If you have experienced violence …

… do not let yourself be unsettled or made uncertain!

You were harmed. You do not need to accept this behaviour. Act in your best interests and do not let yourself be influenced by uncomprehending people.
 
… do not try to cope on your own.

Confide in someone who can help you and turn towards the counselling organisations.
 
... go to a doctor immediately after the abuse for an examination.

If you decide to press charges against the offender then the doctor’s report of your injuries is very important to have.
 
… do not justify or downplay the act of violence against you.

Many women excuse their husband’s violent behaviour and protect them. Some women say:“…he doesn’t usually do that“ or “he is only like this when he is drunk“. However violent men need to face the consequences of their behaviour themselves. They do not do themselves or their children any favours by allowing violence in their home.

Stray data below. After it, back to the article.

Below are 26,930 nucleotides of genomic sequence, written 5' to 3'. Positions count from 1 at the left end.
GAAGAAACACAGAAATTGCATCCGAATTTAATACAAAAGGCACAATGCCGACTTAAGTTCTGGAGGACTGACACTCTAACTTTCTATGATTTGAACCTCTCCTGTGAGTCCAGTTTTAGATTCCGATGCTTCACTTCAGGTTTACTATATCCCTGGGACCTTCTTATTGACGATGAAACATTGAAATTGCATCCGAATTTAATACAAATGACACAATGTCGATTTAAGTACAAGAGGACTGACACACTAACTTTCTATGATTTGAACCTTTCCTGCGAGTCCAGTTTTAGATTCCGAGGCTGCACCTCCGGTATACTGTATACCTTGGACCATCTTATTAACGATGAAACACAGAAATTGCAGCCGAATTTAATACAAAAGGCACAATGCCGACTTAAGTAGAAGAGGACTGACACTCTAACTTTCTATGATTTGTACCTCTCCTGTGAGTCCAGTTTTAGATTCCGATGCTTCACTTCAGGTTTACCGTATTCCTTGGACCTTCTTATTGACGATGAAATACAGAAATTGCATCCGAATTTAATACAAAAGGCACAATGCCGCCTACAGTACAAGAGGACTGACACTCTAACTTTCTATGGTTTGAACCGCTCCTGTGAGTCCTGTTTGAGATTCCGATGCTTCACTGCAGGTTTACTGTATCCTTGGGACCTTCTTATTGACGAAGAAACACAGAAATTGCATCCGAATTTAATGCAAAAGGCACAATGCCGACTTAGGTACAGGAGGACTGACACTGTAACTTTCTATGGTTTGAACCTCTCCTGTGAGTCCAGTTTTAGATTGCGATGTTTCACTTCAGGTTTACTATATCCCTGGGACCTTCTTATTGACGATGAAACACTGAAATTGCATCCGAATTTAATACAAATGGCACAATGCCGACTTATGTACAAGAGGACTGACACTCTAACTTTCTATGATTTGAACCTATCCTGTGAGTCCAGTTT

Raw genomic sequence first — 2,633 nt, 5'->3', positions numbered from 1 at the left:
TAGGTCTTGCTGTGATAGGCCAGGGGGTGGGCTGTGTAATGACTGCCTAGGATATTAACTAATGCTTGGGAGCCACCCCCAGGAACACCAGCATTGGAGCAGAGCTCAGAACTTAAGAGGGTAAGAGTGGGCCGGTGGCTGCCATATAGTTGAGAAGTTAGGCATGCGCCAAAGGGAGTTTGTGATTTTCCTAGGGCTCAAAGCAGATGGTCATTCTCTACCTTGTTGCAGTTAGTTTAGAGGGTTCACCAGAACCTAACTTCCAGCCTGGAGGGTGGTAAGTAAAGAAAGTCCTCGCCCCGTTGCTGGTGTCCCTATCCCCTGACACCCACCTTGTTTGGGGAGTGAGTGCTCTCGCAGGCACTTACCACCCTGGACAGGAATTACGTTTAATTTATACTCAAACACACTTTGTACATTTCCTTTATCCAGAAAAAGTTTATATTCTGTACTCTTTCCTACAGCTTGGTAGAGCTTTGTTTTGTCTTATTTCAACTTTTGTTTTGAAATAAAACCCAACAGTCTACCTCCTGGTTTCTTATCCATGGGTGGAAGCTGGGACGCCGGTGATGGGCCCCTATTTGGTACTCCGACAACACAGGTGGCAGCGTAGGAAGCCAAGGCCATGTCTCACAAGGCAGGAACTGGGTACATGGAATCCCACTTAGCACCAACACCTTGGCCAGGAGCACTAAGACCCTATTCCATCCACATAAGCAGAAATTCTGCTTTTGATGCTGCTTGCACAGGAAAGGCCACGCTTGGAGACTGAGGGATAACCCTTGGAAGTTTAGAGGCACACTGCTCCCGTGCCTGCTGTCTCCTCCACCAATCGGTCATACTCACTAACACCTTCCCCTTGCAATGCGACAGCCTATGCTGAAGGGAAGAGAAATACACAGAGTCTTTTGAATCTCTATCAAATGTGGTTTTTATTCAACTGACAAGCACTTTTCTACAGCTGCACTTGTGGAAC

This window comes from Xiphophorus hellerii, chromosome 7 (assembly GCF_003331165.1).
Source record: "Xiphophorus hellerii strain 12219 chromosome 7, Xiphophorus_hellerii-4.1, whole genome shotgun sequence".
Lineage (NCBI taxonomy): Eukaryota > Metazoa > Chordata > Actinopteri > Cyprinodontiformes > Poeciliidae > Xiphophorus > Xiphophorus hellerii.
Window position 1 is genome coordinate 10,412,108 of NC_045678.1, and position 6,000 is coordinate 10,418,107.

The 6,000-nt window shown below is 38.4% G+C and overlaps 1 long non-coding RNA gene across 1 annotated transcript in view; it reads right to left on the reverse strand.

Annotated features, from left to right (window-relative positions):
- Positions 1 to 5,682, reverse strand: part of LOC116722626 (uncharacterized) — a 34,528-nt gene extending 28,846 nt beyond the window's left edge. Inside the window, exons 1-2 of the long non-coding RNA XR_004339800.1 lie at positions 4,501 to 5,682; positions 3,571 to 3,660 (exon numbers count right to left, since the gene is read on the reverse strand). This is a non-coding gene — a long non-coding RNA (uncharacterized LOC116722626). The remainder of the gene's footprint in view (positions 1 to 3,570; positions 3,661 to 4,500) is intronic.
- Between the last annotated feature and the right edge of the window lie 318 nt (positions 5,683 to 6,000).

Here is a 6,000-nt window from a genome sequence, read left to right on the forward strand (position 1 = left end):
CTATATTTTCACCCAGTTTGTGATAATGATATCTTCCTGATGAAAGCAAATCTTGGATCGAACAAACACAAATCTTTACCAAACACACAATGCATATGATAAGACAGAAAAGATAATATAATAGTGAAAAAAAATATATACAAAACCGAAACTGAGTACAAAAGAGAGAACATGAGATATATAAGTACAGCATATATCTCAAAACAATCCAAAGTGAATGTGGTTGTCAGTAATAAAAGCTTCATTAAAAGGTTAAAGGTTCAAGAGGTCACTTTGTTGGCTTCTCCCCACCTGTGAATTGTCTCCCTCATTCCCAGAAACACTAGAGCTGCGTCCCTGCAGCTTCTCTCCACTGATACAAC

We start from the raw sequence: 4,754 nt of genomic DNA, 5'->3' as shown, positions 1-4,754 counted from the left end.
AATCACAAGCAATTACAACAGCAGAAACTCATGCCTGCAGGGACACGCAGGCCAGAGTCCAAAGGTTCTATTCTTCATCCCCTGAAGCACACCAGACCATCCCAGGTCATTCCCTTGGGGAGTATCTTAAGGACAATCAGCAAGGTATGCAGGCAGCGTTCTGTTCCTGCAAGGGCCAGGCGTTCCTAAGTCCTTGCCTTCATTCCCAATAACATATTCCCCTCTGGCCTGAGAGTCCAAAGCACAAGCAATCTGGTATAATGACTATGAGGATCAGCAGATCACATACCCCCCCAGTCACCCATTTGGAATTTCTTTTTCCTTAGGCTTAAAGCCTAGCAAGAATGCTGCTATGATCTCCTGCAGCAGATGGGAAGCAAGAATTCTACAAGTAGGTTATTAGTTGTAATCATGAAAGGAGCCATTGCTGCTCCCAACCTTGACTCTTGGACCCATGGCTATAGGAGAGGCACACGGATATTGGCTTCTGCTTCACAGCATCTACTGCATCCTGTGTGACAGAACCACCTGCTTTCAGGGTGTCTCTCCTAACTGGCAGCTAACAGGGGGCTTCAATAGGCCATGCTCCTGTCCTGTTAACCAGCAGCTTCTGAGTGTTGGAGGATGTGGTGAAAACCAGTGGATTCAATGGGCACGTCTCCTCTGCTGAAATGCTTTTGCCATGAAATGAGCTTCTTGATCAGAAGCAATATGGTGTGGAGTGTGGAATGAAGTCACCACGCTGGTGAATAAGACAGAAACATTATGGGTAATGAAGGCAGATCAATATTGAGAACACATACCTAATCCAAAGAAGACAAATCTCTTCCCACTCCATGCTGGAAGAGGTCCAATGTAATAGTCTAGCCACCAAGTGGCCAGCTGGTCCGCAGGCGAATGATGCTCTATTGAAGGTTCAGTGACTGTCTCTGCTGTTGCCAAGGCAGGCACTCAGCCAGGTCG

… call the police immediately.
The police officers in the district of Kleve are educated and know how they can help in these emergency situations. For example your partner can be evicted out of the home temporarily, possibly even in the long run.

Emergency call 110

Here you will get fast help and support in the district of Kleve:

Victim protection helpline 02821.504-1999

Women’s Shelter Kleve 02821.12201

Women’s Counselling Centre IMPULS 02823.419171

If violence is part of everyday life: What is a "violence relationship"?

Domestic violence among adults is in the vast majority of cases violence of men against women.

In the case of a so-called "violence relationship", from which a woman escapes to the women's shelter, it is not a question of normal disputes between two equal (married) partners, in which it is sometimes loud and anger is expressed physically. According to research, in such rather innocuous couple disputes, there are over-the-counter attacks in the form of a single stroke, and the women say that they also strike back.

In a relationship of violence, women are usually beaten regularly, about 65 times a year. In such relationships, violence is part of everyday life. The withdrawal from a relationship of violence is extremely difficult for the women concerned for various reasons.